One of the best benefits of living abroad was that I did not understand the language. In particular, I could not read Japanese or Thai.
I love travel and Im a passionate language teacher. And yet, I have never been able to muster the motivation to learn a foreign language. In both Japan and Thailand, I learned just enough to get around. Once I could navigate markets, taxis, and other everyday encounters... all motivation to learn the language vanished.
Ive contemplated this phenomenon often. As a language teacher (English, of course), I feel a certain "obligation" to learn another language. Im certainly smart enough to do so. I picked up survival Japanese quite quickly, for example. So whats the problem?
Well, there isnt one. Ive come to realize that deep down, I dont want to be fluent in these languages. Why not? Because a great deal of mental peace comes with not understanding the predominant language where you live. Sitting in a coffee shop in Thailand, I found it easy to concentrate-- even when surrounded by talking Thais. But in America, one loud person will grate on my nerves and distract me.... I just can't tune out what they are saying.
Another benefit: I can't understand, and am therefore uneffected, by local marketing. The billboards are there, but I cant read them. The radio commercials seem just as banal, but I dont understand them. And so, though surrounded by blaring marketing messages.... and chattering small talk... I move in relative mental peace.
This is not so much the case here in SF. Try as I might, I cant avoid the damn marketing messages. They are everywhere. I dont watch TV... but ads are plastered on walls, on billboards, on taxis, on T-Shirts, on the sides of buses. I can read and understand every one of them.
The worst jolt for me, upon returning to the US, was this assault on my mental tranquility. My first week back I took a ride with my friend in his car. Automatically, he flipped on the radio. For the next hour I was assaulted by tired oldies and relentlessly smirky ads. I became jittery and agitated. I asked him to turn it down, but he seemed annoyed. I tried to think, or just quietly observe the landscape,.... but I couldnt get the damn radio out of my head.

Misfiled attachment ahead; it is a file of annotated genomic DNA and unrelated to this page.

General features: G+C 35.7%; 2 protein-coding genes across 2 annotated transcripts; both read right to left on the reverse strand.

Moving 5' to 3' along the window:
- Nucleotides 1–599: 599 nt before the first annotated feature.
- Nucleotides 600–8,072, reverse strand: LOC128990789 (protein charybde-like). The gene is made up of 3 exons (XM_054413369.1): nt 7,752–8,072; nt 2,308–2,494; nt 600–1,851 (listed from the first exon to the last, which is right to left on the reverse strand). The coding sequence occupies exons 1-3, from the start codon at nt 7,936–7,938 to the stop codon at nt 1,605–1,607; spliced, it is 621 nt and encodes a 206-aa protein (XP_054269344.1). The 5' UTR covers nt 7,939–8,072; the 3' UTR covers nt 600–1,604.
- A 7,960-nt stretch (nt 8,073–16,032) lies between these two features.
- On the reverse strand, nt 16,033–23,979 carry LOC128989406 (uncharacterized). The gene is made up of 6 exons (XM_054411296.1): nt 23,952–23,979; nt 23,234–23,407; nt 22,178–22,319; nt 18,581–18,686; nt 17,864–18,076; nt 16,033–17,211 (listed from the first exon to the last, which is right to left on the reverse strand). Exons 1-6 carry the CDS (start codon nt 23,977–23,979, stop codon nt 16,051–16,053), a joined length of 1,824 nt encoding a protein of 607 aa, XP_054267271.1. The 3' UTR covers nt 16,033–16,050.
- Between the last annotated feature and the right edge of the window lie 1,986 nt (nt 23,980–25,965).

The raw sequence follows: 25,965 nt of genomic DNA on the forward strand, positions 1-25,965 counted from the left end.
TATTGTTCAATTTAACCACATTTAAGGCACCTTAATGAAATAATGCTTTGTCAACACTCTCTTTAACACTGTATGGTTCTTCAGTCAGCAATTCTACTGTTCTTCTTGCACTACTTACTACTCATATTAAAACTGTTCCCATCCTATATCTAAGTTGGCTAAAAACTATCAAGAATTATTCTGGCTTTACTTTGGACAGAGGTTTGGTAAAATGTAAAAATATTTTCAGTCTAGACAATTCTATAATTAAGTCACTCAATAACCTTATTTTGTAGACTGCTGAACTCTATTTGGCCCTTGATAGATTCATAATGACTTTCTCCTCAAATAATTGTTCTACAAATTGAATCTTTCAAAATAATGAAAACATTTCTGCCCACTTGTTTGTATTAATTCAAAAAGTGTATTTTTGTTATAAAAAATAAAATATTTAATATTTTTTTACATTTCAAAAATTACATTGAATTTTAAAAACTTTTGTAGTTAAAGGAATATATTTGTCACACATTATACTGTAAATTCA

There are people, MANY of them, who live most of their day like this. They wake up and read the newspaper over breakfast. They get in the car and immediately turn on the radio. When they arrive at work, they've got a radio there too. Its kept on during the entire work day. They then drive home with the radio blaring yet again. After munching a bit of food, they turn on the TV.
At the gym, you seem them with headphones in their ears. You get the feeling they are terrified of being quietly alone with their thoughts for even one minute.
Which brings to mind the fantastic B-movie by John Carpenter, "They Live". If you havent seen it, RENT IT. I think it was made in the 80s (or early 90s). The acting is cheesy, the budget is low, but the theme of the movie is dead-on. Its a great spoof (and criticism) of the way we are mentally conditioned by marketing and media. As an extra bonus, it stars "Rowdy Roddy Piper", a former professional wrestler (of the WWF type)-- and has one of the greatest (and most ridiculous) fight scenes on film (how many times can a man get kicked in the balls and still function?) !!!!
The movie is ridiculous and very tongue-in-cheek, but subtract the sci-fi elements and you've got a pretty accurate critique of our mental landscape.
After watching the film, try playing this game in your home town: whenever you see a piece of marketing (or hear one), try to decipher its central message (other than, obviously, "buy this"). Think, what exactly is this saying.... pay particular attention to the images used on TV ads or on billboards. Ive found the following messages to be most common: "You can fuck lots of women if you buy the right stuff", "You will be cool if you buy the right stuff", "Never tolerate discomfort, buy the right stuff to prevent it", "Be admired-- buy the right stuff", "The world is scary and full of danger, buy the right stuff and protect yourself", "Buy the right stuff and become powerful",.... and finally (per Fight Club)... "You are the money in your bank, the car you drive, the clothes you wear, the products you use... you have no internal worth separate from these things... you will be judged solely on these criteria".
If you think these messages don't effect you, you're kidding yourself.